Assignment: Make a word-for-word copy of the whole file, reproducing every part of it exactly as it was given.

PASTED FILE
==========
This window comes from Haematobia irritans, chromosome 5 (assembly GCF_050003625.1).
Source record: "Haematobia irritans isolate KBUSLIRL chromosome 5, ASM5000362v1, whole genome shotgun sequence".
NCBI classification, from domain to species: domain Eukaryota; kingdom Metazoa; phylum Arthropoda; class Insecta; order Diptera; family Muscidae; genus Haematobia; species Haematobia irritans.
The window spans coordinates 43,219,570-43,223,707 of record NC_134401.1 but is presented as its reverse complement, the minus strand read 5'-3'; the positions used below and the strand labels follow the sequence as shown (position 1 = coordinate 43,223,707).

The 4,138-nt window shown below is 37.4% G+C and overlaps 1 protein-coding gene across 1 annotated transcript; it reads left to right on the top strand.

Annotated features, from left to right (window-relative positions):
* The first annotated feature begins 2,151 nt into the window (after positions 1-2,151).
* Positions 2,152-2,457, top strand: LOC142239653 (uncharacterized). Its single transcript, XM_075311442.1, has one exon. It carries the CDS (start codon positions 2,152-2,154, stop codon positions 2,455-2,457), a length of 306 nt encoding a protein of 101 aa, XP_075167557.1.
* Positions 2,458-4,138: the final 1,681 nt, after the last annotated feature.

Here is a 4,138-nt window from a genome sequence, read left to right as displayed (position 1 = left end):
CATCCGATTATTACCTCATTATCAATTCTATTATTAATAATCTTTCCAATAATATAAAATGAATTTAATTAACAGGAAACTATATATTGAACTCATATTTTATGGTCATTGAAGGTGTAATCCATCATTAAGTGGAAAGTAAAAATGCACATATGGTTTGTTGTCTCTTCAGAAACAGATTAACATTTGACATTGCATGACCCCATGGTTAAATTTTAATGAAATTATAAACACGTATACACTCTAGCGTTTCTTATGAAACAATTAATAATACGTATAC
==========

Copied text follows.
This window comes from Haematobia irritans, chromosome 5 (assembly GCF_050003625.1).
Source record: "Haematobia irritans isolate KBUSLIRL chromosome 5, ASM5000362v1, whole genome shotgun sequence".
NCBI classification, from domain to species: domain Eukaryota; kingdom Metazoa; phylum Arthropoda; class Insecta; order Diptera; family Muscidae; genus Haematobia; species Haematobia irritans.
The window spans coordinates 43,219,570-43,223,707 of record NC_134401.1 but is presented as its reverse complement, the minus strand read 5'-3'; the positions used below and the strand labels follow the sequence as shown (position 1 = coordinate 43,223,707).

The 4,138-nt window shown below is 37.4% G+C and overlaps 1 protein-coding gene across 1 annotated transcript; it reads left to right on the top strand.

Annotated features, from left to right (window-relative positions):
* The first annotated feature begins 2,151 nt into the window (after positions 1-2,151).
* Positions 2,152-2,457, top strand: LOC142239653 (uncharacterized). Its single transcript, XM_075311442.1, has one exon. It carries the CDS (start codon positions 2,152-2,154, stop codon positions 2,455-2,457), a length of 306 nt encoding a protein of 101 aa, XP_075167557.1.
* Positions 2,458-4,138: the final 1,681 nt, after the last annotated feature.

Here is a 4,138-nt window from a genome sequence, read left to right as displayed (position 1 = left end):
CATCCGATTATTACCTCATTATCAATTCTATTATTAATAATCTTTCCAATAATATAAAATGAATTTAATTAACAGGAAACTATATATTGAACTCATATTTTATGGTCATTGAAGGTGTAATCCATCATTAAGTGGAAAGTAAAAATGCACATATGGTTTGTTGTCTCTTCAGAAACAGATTAACATTTGACATTGCATGACCCCATGGTTAAATTTTAATGAAATTATAAACACGTATACACTCTAGCGTTTCTTATGAAACAATTAATAATACGTATAC